By Rep. Edward Lindsey
The Georgia Senate recently passed House Bill 200 with a unanimous vote of 50 – 0. This follows the House of Representatives overwhelming support of the same bill by a vote of 168 to 1.
Both votes are a show of broad bipartisan support for an issue that deserves the undivided attention of both chambers, all branches of government, and every prosecutor and public officer throughout the state of Georgia. HB 200 targets criminals engaged in the trafficking of human beings, a practice that is used more often than not for the purposes of sexual servitude.
I introduced this bill because we must do everything possible to combat the practice of human trafficking.
According to the FBI, metro Atlanta is a national hub of human trafficking for sexual servitude. Victims of this practice are subjected to servitude by manipulation and subjugation through the savage use of physical and sexual violence, drugs, manipulation, isolation, coercion, threats, economic dependence and emotional abuse.
This legislation is a significant step forward in that battle. It gives law enforcement officials the necessary tools to attack this evil practice.
HB 200 clarifies the definition of various terms pertaining to sexual servitude, increases penalties for individuals who are found guilty of human trafficking, provides law enforcement with additional tools necessary to combat the practice of human trafficking, and expands Georgia’s forfeiture law so that it applies to those convicted of human trafficking.
Specifically, the bill refines the definition of coercion, sexual servitude and deception as used in Georgia law. It also adds new terms to Georgia’s code section dealing with human trafficking, including definitions for “performance” and “sexually explicit conduct” as currently used in state law pertaining to the Sexual Exploitation of Children.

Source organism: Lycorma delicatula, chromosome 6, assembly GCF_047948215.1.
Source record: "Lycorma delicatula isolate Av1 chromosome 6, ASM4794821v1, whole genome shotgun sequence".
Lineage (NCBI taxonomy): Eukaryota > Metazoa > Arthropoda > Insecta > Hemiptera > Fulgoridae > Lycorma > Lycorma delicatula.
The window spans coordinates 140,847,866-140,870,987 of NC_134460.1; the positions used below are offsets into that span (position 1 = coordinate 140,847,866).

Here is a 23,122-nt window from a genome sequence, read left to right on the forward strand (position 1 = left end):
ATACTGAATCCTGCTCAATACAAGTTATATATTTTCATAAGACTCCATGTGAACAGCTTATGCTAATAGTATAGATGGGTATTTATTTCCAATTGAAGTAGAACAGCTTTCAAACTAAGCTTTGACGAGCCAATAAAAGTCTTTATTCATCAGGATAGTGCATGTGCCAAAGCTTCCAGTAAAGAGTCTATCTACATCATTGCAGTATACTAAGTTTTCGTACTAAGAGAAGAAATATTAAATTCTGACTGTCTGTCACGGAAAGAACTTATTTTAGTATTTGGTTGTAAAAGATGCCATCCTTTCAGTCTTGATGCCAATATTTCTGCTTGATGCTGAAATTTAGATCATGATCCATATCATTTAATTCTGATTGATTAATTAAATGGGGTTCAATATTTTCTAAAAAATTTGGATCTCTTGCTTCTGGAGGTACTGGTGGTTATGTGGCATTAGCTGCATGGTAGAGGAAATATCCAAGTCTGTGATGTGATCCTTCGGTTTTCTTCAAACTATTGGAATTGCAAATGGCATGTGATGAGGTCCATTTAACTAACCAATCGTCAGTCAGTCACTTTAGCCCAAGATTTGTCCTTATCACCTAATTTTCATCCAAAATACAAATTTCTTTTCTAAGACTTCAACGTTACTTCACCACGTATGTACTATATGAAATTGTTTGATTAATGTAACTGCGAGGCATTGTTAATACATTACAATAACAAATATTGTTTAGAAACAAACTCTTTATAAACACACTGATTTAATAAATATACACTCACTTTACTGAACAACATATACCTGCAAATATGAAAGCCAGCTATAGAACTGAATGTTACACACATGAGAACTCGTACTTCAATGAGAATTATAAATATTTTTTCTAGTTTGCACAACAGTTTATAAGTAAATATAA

Additionally, the legislation increases the penalties for prostitution, keeping a place of prostitution, and pimping or pandering. These penalties are further increased if the offense involves a person under the age of 16.
Criminals involved in these heinous crimes could also see their property and assets seized because the bill allows forfeiture of any real estate or personal property that the courts find to be used, or intended to be used, for human trafficking or sexual servitude purposes.
Finally, the bill assists law enforcement by giving the Georgia Bureau of Investigation (GBI) authority to investigate crimes involving the trafficking of persons for labor or sexual servitude.
It also requires the Georgia Peace Officer Standards and Training Council, as well as the Georgia Public Safety Training Center, to establish guidelines and procedures to provide law enforcement with training materials and information concerning human trafficking and forced servitude.
This will include: methods for identifying, combating, and reporting incidents where a person has been trafficked for labor or sexual servitude; methods for providing proper holding facilities for persons who have been trafficked for labor or sexual servitude, including information on therapeutic facilities; and methods for assisting persons who have been trafficked for labor or sexual servitude, including information on social service organizations.
This bill is not satisfied with simply punishing those that engage in the practice of trafficking humans. Those practices create victims, and it is also the responsibility of the state to protect and embrace those that have already been unwillingly caught in the traffickers’ snare.
Therefore, this bill also provides those victims with a pathway out of their criminally forced servitude. Any person who suffers a serious mental or emotional trauma as a result of being trafficked for labor or sexual servitude will be eligible for victim assistance so long as they fully cooperate with law enforcement against their human trafficker.
I would like to recognize others that played a great part in this collaborative effort including Attorney General Sam Olens, the Georgia Commission on Family Violence, Street GRACE, Henry County Solicitor Chuck Spahos, Sen. Renee Unterman, as well as the countless other prosecutors, law enforcement officials, religious institutions, and social service advocates who worked so hard on this effort.
Thanks to their diligence, we can help to limit this behavior in Georgia.
Rep. Edward Lindsey represents District 54 in the Georgia House of Representatives.